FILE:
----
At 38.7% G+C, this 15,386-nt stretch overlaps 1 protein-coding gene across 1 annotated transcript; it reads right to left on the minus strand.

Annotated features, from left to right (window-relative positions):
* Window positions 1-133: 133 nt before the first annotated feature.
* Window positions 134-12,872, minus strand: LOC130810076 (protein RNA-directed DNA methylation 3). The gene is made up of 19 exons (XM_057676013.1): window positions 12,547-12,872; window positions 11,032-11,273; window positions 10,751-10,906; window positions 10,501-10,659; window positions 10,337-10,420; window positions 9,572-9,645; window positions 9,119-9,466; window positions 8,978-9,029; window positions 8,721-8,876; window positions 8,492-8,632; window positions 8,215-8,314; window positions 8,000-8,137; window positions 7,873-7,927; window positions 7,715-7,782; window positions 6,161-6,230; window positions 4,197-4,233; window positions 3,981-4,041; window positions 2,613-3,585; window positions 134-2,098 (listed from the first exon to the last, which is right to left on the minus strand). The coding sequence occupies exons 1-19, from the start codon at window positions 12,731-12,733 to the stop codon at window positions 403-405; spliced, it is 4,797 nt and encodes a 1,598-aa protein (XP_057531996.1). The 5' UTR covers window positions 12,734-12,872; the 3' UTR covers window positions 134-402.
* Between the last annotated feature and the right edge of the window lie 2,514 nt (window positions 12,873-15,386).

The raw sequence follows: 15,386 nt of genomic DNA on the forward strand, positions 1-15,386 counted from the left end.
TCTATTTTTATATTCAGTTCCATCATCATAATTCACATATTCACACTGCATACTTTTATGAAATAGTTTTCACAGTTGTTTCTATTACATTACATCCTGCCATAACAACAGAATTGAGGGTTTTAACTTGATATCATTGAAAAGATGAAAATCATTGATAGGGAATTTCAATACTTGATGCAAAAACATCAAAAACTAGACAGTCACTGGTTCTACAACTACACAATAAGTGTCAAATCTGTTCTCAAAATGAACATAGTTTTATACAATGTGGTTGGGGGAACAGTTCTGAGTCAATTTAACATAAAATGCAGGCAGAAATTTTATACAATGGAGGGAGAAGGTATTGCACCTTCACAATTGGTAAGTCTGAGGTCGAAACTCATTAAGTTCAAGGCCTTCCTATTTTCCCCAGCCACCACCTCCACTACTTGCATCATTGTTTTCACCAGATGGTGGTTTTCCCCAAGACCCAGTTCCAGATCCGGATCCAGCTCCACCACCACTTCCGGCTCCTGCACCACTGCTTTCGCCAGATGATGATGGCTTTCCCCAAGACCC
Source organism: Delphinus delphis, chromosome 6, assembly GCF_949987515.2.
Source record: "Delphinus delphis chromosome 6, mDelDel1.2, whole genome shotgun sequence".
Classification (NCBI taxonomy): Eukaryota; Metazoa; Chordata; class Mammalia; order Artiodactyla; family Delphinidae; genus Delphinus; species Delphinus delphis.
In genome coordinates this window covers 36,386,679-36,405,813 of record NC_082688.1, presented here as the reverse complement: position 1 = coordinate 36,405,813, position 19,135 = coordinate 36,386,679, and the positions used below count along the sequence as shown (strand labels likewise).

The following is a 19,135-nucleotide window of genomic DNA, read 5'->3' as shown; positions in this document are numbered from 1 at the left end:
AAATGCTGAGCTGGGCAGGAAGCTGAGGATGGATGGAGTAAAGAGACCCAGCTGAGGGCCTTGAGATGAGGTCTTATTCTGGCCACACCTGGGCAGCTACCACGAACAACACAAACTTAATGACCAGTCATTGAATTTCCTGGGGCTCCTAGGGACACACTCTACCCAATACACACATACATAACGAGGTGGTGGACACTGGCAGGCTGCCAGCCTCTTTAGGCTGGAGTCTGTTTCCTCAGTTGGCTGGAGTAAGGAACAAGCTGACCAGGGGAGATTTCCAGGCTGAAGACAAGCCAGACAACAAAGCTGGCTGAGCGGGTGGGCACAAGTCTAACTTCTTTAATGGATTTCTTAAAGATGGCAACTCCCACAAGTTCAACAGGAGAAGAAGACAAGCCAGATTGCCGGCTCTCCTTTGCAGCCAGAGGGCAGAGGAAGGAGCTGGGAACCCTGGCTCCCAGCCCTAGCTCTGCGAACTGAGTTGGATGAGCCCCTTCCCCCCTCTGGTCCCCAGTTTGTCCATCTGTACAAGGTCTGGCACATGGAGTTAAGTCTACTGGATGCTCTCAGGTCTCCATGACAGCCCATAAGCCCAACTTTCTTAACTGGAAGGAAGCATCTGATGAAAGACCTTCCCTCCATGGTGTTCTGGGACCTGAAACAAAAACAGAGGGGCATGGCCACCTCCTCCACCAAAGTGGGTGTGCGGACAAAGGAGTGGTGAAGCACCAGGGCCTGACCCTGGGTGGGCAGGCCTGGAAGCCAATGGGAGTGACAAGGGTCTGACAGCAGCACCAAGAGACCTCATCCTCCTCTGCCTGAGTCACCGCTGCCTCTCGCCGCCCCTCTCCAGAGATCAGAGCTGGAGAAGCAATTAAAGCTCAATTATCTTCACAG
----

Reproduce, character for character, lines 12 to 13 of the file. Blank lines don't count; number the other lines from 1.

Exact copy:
The following is a 19,135-nucleotide window of genomic DNA, read 5'->3' as shown; positions in this document are numbered from 1 at the left end:
AAATGCTGAGCTGGGCAGGAAGCTGAGGATGGATGGAGTAAAGAGACCCAGCTGAGGGCCTTGAGATGAGGTCTTATTCTGGCCACACCTGGGCAGCTACCACGAACAACACAAACTTAATGACCAGTCATTGAATTTCCTGGGGCTCCTAGGGACACACTCTACCCAATACACACATACATAACGAGGTGGTGGACACTGGCAGGCTGCCAGCCTCTTTAGGCTGGAGTCTGTTTCCTCAGTTGGCTGGAGTAAGGAACAAGCTGACCAGGGGAGATTTCCAGGCTGAAGACAAGCCAGACAACAAAGCTGGCTGAGCGGGTGGGCACAAGTCTAACTTCTTTAATGGATTTCTTAAAGATGGCAACTCCCACAAGTTCAACAGGAGAAGAAGACAAGCCAGATTGCCGGCTCTCCTTTGCAGCCAGAGGGCAGAGGAAGGAGCTGGGAACCCTGGCTCCCAGCCCTAGCTCTGCGAACTGAGTTGGATGAGCCCCTTCCCCCCTCTGGTCCCCAGTTTGTCCATCTGTACAAGGTCTGGCACATGGAGTTAAGTCTACTGGATGCTCTCAGGTCTCCATGACAGCCCATAAGCCCAACTTTCTTAACTGGAAGGAAGCATCTGATGAAAGACCTTCCCTCCATGGTGTTCTGGGACCTGAAACAAAAACAGAGGGGCATGGCCACCTCCTCCACCAAAGTGGGTGTGCGGACAAAGGAGTGGTGAAGCACCAGGGCCTGACCCTGGGTGGGCAGGCCTGGAAGCCAATGGGAGTGACAAGGGTCTGACAGCAGCACCAAGAGACCTCATCCTCCTCTGCCTGAGTCACCGCTGCCTCTCGCCGCCCCTCTCCAGAGATCAGAGCTGGAGAAGCAATTAAAGCTCAATTATCTTCACAG